It would be great if the sort of information necessary for this approach was easy to obtain, but it is not always the case that competing businesses will divulge the necessary figures. Non-competition clauses and private information can hinder this approach, making it difficult or potentially even impossible to get the information necessary for this type of valuation.
Making a Valuation Based on Income or Earnings
An income- or earning-based approach is different from the other two in that it is concerned with future potential. However, this method starts in the present, looking at the earnings of the business today to try to predict its future earnings.
Of course, assessing value this way comes along with the risk of assumptions and predictions that invite uncertainty. Some of this uncertainty is offset by the ability to use concrete data to calculate this valuation. One method to smooth the bumps in the road in this method is to “normalize” a business’s earnings so there are no remarkable costs or windfalls that could skew figures. Sometimes, these predictions are divided by capitalization factors that fluctuate based on the market.
How a business is run and who owns it is an important consideration here, as with other approaches to valuation. If a business is strongly linked with its owner and that owner sells or leaves the business, an evaluation based on past performance could lose its validity depending on how customers react to the change.
What Kinds of Valuations Exist?
Not all valuations are the same and not all valuations are confined strictly to businesses. Business valuations are just one type of valuation that is possible. Someone with a patent, for example, may also seek a valuation of their property.
What is a 409A Valuation?
A 409A valuation looks at stock as it relates to the value of your business. Many businesses offer stock to their employees and contractors. When compensation comes in the form of stocks like this it is considered a special type of deferred payment that has to be reported.
This may seem overwhelming. It simply means those stocks have to be accounted for. A benefit of this form of business valuation is that it can determine a company’s fair market value. Any employee offered stock as part of their compensation must be able to buy equity in your company at or above the fair market value determined through this valuation. If your company issues other forms of deferred compensation, including things like bonus plans, then this type of valuation may be required by law.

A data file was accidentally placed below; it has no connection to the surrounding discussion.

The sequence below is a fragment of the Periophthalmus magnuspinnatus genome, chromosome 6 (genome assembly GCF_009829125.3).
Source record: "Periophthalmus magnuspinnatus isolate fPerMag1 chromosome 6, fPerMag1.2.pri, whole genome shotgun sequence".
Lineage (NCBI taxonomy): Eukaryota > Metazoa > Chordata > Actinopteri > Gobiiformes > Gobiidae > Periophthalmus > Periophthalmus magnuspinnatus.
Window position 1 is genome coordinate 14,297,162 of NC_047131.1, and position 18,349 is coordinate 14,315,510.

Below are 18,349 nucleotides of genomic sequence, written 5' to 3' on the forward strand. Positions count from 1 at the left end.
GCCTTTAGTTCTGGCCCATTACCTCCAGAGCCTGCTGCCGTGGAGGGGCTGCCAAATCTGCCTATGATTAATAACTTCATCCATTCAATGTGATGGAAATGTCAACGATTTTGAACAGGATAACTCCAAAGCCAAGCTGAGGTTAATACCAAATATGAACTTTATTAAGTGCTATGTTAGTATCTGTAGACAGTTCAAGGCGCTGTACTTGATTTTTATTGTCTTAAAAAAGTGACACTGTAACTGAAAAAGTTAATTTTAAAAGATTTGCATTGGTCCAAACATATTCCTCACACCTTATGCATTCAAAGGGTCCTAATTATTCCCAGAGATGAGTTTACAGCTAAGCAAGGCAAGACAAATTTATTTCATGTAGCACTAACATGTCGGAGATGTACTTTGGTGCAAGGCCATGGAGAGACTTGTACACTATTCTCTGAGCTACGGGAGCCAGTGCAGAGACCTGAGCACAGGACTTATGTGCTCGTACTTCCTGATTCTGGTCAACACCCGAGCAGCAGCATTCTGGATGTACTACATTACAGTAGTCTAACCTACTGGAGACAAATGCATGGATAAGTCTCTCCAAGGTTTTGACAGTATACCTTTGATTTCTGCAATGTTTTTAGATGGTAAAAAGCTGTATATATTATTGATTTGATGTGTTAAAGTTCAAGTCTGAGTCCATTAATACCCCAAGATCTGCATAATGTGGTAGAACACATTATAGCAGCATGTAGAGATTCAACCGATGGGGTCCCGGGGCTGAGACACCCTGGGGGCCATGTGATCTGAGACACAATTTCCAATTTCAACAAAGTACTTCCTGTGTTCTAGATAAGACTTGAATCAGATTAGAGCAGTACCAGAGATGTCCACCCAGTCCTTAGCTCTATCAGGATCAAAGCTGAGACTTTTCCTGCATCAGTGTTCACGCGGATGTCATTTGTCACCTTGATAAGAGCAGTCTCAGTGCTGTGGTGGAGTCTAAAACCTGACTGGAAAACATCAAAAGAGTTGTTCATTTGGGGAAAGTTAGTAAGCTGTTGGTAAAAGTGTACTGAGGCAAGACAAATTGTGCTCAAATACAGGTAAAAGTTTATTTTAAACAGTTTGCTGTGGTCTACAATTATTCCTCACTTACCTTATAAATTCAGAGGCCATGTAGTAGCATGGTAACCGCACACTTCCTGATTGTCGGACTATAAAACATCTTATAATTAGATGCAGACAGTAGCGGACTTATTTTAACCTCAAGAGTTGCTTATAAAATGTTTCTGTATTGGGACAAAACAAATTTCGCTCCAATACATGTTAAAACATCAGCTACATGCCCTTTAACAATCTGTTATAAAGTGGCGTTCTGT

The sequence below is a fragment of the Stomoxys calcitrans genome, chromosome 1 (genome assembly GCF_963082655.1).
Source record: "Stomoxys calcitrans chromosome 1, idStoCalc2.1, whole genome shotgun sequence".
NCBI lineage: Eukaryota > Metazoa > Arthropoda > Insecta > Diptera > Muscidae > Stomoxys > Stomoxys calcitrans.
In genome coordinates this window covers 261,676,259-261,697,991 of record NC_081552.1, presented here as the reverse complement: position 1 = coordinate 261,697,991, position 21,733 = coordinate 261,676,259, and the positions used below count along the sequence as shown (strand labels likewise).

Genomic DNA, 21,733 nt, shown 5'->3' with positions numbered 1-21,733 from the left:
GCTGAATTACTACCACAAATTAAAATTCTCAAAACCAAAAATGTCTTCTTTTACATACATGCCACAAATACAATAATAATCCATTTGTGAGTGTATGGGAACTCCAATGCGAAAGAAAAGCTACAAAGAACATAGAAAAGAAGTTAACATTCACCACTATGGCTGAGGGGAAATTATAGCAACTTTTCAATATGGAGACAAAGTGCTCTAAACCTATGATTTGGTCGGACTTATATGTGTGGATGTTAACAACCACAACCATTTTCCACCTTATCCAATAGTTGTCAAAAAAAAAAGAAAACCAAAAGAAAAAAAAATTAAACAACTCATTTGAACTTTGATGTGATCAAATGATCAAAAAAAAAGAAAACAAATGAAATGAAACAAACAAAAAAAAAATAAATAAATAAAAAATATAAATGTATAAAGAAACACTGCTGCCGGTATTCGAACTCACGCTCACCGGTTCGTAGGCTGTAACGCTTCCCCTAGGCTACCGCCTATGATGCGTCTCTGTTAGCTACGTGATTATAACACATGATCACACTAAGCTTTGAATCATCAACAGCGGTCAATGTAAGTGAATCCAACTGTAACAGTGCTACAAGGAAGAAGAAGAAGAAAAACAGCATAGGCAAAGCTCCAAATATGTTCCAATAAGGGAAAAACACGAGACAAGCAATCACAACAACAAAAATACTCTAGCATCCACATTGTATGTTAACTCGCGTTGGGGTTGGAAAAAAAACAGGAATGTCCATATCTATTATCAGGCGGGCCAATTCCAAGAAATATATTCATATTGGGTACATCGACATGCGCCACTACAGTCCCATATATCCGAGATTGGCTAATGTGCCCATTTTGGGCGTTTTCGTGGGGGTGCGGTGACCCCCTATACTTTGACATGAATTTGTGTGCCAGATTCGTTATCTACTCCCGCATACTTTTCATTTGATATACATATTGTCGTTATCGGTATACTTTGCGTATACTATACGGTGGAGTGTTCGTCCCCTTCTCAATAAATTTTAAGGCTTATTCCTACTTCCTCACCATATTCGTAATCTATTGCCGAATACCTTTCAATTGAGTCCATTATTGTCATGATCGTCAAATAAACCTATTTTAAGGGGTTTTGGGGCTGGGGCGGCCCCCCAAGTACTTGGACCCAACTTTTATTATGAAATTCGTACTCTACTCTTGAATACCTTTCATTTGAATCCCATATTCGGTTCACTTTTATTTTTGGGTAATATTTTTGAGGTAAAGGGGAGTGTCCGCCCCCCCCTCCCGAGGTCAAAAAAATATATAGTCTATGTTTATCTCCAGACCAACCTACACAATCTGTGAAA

Often, you will know you need this type of valuation because it will be legally required of your business. Additional 409A valuations could be required at the end of a new round of funding or once a year, even if you have gotten this type of valuation in the past already.
An accountant such as the ones at Redwood can be a crucial ally in trying to sort through the 409A valuation process any time you find you need to do one. Experience and expertise are key benefits that only an accountant can offer if you have to work through a 409A valuation.
Business Valuations/Looking at Business Valuations
A business valuation is a general term and can be suitable for a myriad of situations, including during negotiations, while planning a business or during entity conversations. Maybe you are wondering how much your business can sell for right now. Or you might be hoping to assess your tax liability by looking at your business’ value.
Whatever the reason, a skilled valuator can help you get equity and enterprise valuations. As our clients have expanded, so has Redwood, increasing the size and expertise of our team. Regardless of your specific reasons for seeking out a business valuation, we can work with you to reach your goals. Business valuation could include tax or financial reporting, assessment of fair market value or for purchase price allocations.
IRS regulations, business needs and finance are complex fields that call for knowledge and specialization. While you’re concerned with your business running smoothly, let experts tackle the ins and outs of a getting a valuation done.
Valuations for IP and Patents
Patents and intellectual property also require their own valuations. However, this type of valuation can impact a wide range of businesses. IP and patents are always under threat from competing trademarks and leaked trade secrets, as well as tax concerns. Litigation, mergers, acquisitions and business planning provide additional cause for an IP and patent valuation.
Once you have a patent or intellectual property that has value, you need to make sure it is protected. These assets can be difficult to appraise as they are often intangible and difficult to define. But the value of IP and patents cannot be understated, especially in recent times when so much of a business’s value comes from these assets in particular.